Pretty much is what it says on the tin. Mobile Web Design is the practice of designing web pages which are to be rendered on mobile devices. Because a mobile website will format differently to the desktop version of the same site, a web designer will at times be required to design the pages of a website specifically for mobiles and tablets. This allows clients to preview how their website will appear when users are not browsing on a regular desktop computer.
See ‘Search Engine Optimisation’.
Parallax is currently a big trend in web design at the moment. What it does is allow for a background element on a website to move at a slower rate to the elements in the foreground. What this achieves is a kind of 2D/3D effect as the user scrolls down the page. If used subtlety it can make for a pleasant user experience and adds a level of engagement and stimulation to those viewing the page.
Responsive Web Design
A responsive website is a site which ‘responds’ according to the device a user is using to access your site. Responsive Web Design is hugely popular now that over half of web users are accessing sites using their smartphones or tablets. So what a responsive site will do is reformat itself to be more accessible and user friendly to the user on their chosen device.
Search Engine Optimisation (SEO)
Search Engine Optimisation (SEO) is the process of getting organic or natural search results on search engines such as Google, Yahoo and Bing. There are many factors which contribute to the level of optimisation a website has. One of the key factors is the quality of the content on a site and the user experience it provides.
Search engines are geared up to provide links to its users which are relevant and contain quality and informative content.
Read our article on ‘Why Great Web Copy Is Important‘.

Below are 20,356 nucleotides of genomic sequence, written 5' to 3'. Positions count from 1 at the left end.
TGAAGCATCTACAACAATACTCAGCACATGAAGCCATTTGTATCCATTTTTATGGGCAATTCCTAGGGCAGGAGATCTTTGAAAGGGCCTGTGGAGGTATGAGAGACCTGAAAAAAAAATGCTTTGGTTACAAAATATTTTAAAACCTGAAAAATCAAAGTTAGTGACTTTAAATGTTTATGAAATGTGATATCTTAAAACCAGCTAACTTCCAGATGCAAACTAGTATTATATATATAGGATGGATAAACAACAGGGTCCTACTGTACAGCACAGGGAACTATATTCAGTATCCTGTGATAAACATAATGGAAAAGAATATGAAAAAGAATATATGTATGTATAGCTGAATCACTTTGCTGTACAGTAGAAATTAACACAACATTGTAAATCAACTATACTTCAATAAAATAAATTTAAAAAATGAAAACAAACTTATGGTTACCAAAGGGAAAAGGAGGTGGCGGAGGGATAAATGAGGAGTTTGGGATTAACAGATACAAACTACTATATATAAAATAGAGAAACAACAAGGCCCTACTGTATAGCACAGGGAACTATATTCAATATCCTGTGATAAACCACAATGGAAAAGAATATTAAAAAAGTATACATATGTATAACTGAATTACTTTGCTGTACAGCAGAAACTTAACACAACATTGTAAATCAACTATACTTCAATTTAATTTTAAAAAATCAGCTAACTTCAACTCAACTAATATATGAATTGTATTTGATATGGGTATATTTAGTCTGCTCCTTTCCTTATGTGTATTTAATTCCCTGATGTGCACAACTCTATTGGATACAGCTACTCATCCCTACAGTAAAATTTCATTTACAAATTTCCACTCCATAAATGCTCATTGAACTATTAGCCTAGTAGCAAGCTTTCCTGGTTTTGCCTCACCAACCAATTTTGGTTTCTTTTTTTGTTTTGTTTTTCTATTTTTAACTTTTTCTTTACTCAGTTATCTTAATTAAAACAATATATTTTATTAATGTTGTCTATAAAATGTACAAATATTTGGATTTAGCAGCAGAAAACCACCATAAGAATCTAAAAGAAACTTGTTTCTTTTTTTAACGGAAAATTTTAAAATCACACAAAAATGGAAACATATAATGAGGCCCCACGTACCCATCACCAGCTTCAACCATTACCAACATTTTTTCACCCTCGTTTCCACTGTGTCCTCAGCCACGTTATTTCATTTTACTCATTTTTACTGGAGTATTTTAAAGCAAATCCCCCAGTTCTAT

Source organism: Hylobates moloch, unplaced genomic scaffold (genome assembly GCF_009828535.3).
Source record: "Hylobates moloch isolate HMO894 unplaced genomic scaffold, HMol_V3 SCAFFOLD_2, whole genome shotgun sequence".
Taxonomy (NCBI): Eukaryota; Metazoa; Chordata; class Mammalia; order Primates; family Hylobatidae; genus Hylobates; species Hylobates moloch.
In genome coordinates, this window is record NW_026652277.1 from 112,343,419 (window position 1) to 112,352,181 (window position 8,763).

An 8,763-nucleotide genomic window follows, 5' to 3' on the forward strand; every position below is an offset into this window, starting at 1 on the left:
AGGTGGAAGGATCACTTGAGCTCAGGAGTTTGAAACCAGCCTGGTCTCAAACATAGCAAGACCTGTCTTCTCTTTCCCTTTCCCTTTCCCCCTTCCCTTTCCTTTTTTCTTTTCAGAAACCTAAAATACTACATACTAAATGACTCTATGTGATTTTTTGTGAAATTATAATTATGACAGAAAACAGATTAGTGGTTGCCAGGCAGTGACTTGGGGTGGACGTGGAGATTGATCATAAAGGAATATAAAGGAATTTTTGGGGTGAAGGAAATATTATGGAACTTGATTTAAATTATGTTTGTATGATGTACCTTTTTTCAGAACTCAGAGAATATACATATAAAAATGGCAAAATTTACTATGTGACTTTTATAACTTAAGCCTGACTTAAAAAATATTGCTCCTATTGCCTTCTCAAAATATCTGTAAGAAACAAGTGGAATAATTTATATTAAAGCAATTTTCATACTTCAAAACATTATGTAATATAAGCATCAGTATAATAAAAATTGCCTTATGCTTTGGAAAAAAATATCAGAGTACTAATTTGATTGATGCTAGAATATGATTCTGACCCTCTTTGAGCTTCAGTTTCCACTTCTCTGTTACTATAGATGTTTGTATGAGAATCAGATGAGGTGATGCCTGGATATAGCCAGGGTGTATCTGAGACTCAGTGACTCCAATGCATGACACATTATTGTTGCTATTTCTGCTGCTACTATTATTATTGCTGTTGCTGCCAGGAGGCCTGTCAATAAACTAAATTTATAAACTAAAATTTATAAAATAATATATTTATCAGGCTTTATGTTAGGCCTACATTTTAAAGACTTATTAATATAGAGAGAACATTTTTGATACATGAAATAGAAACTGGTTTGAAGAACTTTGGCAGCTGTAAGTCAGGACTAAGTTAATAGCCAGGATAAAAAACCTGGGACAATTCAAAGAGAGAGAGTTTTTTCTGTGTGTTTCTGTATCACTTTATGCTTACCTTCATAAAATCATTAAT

A tag is set of markup characters that surround an element within the code of a website and will specify how an element should be formatted and how it should look and behave on screen.
User Interface (UI)
The user interface is what is presented to users when they view an application or web page. It will display various items in which a user can use to communicate with the program. In plain English, a menu-driven interface for example is one where a user will select commands from various menus which are displayed on a screen and allows the user to navigate to an item or page.
User Experience (UX)
One of our favourites! The User Experience (UX) is how a user interacts and engages with a website. A website that presents its content is an engaging way is far more likely to have return visits and produce high conversion rates.
Factors that contribute to a satisfying UX are improved usability, accessibility and visual engagement. These factors can provide a pleasurable experience to the user, allowing them to interact with a website and find content easily.
Many web design agencies including ourselves have a designer who solely focuses on the user experience and design of a website.
User experience design can also be referred to by UXD, UED or XD.
Seems pretty straight forward but a website brief will consist of various different items. These items will include information on the purpose of the website, its target audience, how users interact with the site and how users will get from A-B.
A good website brief will also provide information to a web designer on brand guidelines.
Web Standards are specifications which have been recommended by the World Wide Web Consortium (W3C). The aim of Web Standards is to make it easier for both web designers, web developers and the companies who develop web browsers to make websites appear far more consistently across various different platforms. It’s worth baring in mind that these are only recommendations and are used as general guidelines.
In their own words:
A W3C Recommendation is a specification or set of guidelines that, after extensive consensus-building, has received the endorsement of W3C Members and the Director. W3C recommends the wide deployment of its Recommendations.
We Hope This Helps?
So obviously we’re aware that not everything can be covered, but the above items should shed some light onto many of the acronyms or phrases which you may come across on a web project.
We pride ourselves on the work we deliver so if we can help you or your business with a project then feel free to contact us on Milton Keynes – 01908 967359 or get in touch here.